Fatal flaws exist at the cores of American-style capitalism and socialism, even the oxymoronic democratic socialism. This post deals with socialism; a subsequent post will focus on capitalism.
Many proponents of socialism tend to confuse the assumed benefits (e.g., free college expenses, free childcare, guaranteed income, free universal healthcare, equality of outcomes) with the definition of this economic and social theory. The use of the descriptor, “free,” tends to obscure the fact that these benefits are not free but, instead, are supported by high taxation of individuals and businesses.
A serviceable definition of socialism is: A political and economic theory advocating the means of production, distribution, and exchange should be owned or regulated by the community as a whole. In this definition, “the community as a whole” effectively refers to the government and its institutions. Socialists maintain capitalism is fundamentally irreconcilable with liberty, equality and solidarity; furthermore, only a socialist society can produce these ideals across the entire social order.
Democratic socialism, supported by many people today like Senator Bernie Sanders and newly elected Representative Alexandria Ocasio-Cortez, postulates that political democracy should exist alongside social ownership of the means of production with an emphasis on management of a planned economy. Presumably, inclusion of the term, “democratic,” means the government, charged with management of the economy and society, will be chosen through free and open elections.
Woodrow Wilson, before he became president of the United States, clearly enunciated the anti-democratic nature of socialism, using the sometimes-tortuous language of his academic background: “Socialism proposes that all ideas of a limitation of public authority be put out of view, and that the State consider itself bound to stop only at what is unwise or futile in its universal superintendence alike of individual and public interests. The thesis of the state socialist is, that no line can be drawn between private and public affairs which the State may not cross at will.” That is, the all-powerful State can do as it pleases to ensure equality of outcomes.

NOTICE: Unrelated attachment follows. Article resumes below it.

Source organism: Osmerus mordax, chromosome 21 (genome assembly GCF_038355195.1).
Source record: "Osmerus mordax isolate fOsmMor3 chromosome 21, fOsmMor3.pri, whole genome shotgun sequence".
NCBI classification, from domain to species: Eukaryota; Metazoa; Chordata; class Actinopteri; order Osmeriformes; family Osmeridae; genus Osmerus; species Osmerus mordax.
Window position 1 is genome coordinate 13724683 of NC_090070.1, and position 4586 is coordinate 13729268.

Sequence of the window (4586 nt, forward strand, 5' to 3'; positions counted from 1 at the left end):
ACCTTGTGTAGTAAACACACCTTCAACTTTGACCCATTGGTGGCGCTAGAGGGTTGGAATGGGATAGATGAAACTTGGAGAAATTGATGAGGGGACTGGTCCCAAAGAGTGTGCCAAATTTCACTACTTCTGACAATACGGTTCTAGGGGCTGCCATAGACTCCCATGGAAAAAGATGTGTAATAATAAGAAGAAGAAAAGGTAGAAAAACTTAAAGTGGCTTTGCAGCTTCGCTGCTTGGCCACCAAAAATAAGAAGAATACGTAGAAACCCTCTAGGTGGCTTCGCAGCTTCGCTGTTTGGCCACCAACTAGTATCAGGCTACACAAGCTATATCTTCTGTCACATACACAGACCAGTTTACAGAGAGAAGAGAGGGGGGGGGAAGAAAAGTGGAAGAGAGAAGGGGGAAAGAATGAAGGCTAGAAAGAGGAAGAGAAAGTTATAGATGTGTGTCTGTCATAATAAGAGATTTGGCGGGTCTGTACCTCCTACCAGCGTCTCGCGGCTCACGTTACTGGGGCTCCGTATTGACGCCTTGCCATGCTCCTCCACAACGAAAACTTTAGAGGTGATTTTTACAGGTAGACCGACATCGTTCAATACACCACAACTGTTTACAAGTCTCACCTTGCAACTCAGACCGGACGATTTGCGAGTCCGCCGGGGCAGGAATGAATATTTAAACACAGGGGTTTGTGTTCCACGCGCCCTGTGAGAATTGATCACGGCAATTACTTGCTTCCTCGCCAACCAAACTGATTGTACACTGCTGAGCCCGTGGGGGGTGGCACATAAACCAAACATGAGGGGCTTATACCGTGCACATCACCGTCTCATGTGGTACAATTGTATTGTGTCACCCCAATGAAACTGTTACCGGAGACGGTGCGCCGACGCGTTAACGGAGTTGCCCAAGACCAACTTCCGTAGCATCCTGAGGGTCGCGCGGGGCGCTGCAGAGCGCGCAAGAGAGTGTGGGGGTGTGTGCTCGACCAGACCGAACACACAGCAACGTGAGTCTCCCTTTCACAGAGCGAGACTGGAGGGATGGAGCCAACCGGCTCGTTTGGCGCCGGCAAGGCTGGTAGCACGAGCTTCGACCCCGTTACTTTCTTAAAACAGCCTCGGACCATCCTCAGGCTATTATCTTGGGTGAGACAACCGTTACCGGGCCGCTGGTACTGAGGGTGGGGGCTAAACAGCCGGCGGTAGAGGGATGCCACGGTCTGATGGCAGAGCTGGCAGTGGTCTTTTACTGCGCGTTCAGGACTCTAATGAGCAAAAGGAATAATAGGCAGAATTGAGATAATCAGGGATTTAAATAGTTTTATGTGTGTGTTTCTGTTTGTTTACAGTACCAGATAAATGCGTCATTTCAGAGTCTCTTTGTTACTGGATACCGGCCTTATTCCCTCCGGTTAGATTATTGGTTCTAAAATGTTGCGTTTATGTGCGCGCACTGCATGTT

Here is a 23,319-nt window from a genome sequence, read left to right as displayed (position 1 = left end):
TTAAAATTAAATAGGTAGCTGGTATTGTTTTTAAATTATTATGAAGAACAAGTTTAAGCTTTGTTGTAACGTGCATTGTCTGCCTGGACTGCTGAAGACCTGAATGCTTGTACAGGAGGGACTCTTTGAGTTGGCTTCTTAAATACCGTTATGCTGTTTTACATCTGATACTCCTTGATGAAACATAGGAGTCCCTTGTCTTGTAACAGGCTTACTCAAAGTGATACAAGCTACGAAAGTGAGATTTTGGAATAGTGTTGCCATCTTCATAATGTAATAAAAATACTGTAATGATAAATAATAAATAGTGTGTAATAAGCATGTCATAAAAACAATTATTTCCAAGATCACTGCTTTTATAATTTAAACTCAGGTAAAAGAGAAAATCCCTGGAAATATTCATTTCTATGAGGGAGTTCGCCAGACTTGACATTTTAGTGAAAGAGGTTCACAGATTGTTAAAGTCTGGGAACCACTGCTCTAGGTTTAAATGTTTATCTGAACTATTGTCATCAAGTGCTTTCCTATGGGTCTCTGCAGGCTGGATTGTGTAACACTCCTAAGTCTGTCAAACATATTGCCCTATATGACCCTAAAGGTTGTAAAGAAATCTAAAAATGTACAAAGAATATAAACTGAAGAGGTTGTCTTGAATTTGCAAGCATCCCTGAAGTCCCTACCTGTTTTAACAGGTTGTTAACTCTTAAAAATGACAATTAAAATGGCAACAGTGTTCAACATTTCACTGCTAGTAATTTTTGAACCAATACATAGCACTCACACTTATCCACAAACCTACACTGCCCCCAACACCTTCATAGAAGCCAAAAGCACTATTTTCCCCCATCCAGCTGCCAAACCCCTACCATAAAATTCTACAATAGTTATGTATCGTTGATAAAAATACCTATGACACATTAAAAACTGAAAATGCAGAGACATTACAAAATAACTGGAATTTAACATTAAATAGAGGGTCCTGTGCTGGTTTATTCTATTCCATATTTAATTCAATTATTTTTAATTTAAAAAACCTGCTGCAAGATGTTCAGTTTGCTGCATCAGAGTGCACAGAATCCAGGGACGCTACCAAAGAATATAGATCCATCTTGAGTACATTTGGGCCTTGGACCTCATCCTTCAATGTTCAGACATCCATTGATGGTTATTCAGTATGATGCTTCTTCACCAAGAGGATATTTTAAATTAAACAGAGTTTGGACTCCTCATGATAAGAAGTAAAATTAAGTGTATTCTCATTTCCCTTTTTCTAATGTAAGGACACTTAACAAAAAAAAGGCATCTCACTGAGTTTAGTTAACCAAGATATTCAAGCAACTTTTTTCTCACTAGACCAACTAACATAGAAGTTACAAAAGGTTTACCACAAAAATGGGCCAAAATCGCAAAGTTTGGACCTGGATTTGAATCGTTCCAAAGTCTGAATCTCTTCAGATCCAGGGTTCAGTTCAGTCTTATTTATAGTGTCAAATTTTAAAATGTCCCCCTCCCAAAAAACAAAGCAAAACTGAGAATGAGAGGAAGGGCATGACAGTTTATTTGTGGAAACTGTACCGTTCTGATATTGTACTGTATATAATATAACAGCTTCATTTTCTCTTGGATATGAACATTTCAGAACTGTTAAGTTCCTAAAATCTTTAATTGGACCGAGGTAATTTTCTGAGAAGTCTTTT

Thus, we come to a major flaw in socialism: Even if instituted through free elections, a socialist government—acting on its foundational principles—can only, at its best—be benevolently autocratic, not democratic.
Top Down Management
“Scientific planning” constitutes a fundamental feature of socialism—the contention that expert technocrats can manage an economy better than spontaneous market forces. After all, would not experts know better than buyers and sellers what, how, and for whom to produce? “Technocrats” using the authority of the government in an attempt to manage the economy from “top down” precludes socialism from being democratic.
Could we rationally expect any group of technocrats, even with the benefit of the most advanced Artificial Intelligence systems and super computers, to manage the United States economy with its diversity and thousands of moving, interacting parts? Furthermore, would such a system even contemplate providing funds and personal to develop projects like the Internet, Facebook, Google, Uber, etc.? I think not.